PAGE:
Rosary beads a gang symbol?

Filed under: Teens, In The News, Day Care & Education, Religion & Spirituality

For those of the Catholic faith, rosary beads are a traditional way to keep track of one's prayers. A sort of spiritual abacus. But according to police in Dallas, Texas, local gang members have taken to wearing the religious jewelry as well. This has led at least one high school to add rosary beads to the "do not wear" list.

The ban on rosaries at Seagoville High School came as a surprise to student Tabitha Ruiz. When she showed up at school last week wearing a silver and ruby rosary given to her by her mother, security guards told her to take it off. When she showed up again on Monday wearing the beads, she was again told to remove them.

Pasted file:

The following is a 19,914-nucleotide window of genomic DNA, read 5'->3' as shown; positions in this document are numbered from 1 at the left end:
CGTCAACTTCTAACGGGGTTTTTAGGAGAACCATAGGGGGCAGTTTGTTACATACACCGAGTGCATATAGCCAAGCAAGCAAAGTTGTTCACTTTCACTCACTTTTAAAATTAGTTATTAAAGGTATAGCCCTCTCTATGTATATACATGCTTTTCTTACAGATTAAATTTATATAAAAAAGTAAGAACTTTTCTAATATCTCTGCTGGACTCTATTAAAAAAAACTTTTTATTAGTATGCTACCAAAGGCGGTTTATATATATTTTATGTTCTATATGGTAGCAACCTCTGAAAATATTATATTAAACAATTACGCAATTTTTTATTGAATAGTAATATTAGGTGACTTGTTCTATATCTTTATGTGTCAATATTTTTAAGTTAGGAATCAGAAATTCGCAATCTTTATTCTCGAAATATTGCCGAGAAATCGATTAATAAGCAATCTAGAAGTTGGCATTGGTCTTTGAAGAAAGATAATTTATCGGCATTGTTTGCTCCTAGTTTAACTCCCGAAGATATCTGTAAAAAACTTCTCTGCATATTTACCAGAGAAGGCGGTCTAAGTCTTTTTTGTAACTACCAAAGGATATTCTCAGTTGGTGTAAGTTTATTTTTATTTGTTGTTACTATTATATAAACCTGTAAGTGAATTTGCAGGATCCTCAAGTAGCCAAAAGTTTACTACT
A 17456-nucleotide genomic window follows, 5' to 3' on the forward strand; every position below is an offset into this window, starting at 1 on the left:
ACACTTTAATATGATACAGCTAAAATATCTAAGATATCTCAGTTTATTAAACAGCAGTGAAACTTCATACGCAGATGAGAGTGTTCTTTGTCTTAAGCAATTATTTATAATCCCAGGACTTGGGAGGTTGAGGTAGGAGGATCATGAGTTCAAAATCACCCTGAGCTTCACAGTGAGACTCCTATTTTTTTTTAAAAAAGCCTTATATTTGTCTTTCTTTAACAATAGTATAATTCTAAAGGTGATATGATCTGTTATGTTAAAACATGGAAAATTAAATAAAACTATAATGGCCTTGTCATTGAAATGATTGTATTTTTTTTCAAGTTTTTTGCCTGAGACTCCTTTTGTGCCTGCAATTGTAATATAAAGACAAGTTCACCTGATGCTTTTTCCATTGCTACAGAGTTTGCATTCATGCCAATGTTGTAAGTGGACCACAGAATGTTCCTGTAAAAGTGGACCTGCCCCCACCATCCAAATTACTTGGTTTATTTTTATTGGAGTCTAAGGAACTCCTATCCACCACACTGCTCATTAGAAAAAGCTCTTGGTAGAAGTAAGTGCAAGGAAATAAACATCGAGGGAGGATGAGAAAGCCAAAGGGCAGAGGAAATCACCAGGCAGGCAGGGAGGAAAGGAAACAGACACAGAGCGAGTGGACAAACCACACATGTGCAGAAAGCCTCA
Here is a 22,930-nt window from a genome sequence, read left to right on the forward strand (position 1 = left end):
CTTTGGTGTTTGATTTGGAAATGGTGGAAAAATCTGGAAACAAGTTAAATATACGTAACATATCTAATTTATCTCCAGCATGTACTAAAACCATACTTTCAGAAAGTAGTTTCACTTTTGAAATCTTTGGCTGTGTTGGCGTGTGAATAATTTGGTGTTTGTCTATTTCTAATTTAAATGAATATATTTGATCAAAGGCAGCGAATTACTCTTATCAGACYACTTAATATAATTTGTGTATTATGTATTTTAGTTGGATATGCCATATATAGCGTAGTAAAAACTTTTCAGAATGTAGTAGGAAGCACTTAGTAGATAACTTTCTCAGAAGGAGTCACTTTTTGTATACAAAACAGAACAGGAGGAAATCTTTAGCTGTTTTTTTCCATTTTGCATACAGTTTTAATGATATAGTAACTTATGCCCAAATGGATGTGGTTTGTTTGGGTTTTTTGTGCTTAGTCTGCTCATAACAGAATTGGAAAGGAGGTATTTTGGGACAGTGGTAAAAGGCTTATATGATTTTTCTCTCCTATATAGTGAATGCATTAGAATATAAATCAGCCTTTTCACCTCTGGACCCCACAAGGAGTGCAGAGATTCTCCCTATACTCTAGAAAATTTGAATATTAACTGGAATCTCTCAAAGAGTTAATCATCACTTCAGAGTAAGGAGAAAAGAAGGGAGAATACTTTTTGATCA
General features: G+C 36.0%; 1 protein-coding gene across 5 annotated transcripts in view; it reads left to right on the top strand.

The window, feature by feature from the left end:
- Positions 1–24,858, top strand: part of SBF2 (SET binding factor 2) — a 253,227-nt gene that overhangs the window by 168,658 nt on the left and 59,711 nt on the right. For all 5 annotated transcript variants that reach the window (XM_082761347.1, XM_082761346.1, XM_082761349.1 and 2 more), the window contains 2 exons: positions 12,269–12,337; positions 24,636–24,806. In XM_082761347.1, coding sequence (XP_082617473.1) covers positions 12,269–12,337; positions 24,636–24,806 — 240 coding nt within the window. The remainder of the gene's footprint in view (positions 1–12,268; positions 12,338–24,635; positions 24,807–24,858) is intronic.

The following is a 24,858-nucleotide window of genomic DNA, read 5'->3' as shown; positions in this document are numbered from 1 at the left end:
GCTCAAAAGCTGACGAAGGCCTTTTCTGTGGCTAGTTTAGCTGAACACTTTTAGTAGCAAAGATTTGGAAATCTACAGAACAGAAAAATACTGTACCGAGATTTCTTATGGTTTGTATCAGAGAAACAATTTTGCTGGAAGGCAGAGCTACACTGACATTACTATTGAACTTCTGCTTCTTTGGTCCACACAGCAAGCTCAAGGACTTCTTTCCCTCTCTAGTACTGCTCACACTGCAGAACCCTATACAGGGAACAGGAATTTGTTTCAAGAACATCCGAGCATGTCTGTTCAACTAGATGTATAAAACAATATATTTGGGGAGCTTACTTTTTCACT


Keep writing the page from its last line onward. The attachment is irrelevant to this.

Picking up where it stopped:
"I went to school, walked through the metal detectors and they told me to take it off," Ruiz said. "I asked them why and they said because it's gang-related."

Rosaries are not actually banned in the official dress code of the Dallas Independent School District, but school principals are allowed to make that decision for their schools if they feel it is necessary. Ruiz' mom, Taire Ferguson, does not think it is necessary and vows to take the district to court.

You know, I can see banning bandannas, baggy pants and other items that have no significance other than to denote a gang affiliation. But rosary beads? They have been a part of the Catholic faith for hundreds of years and wearing them should not be the right of gang members only.

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Start by teaching him that it is safe to do so.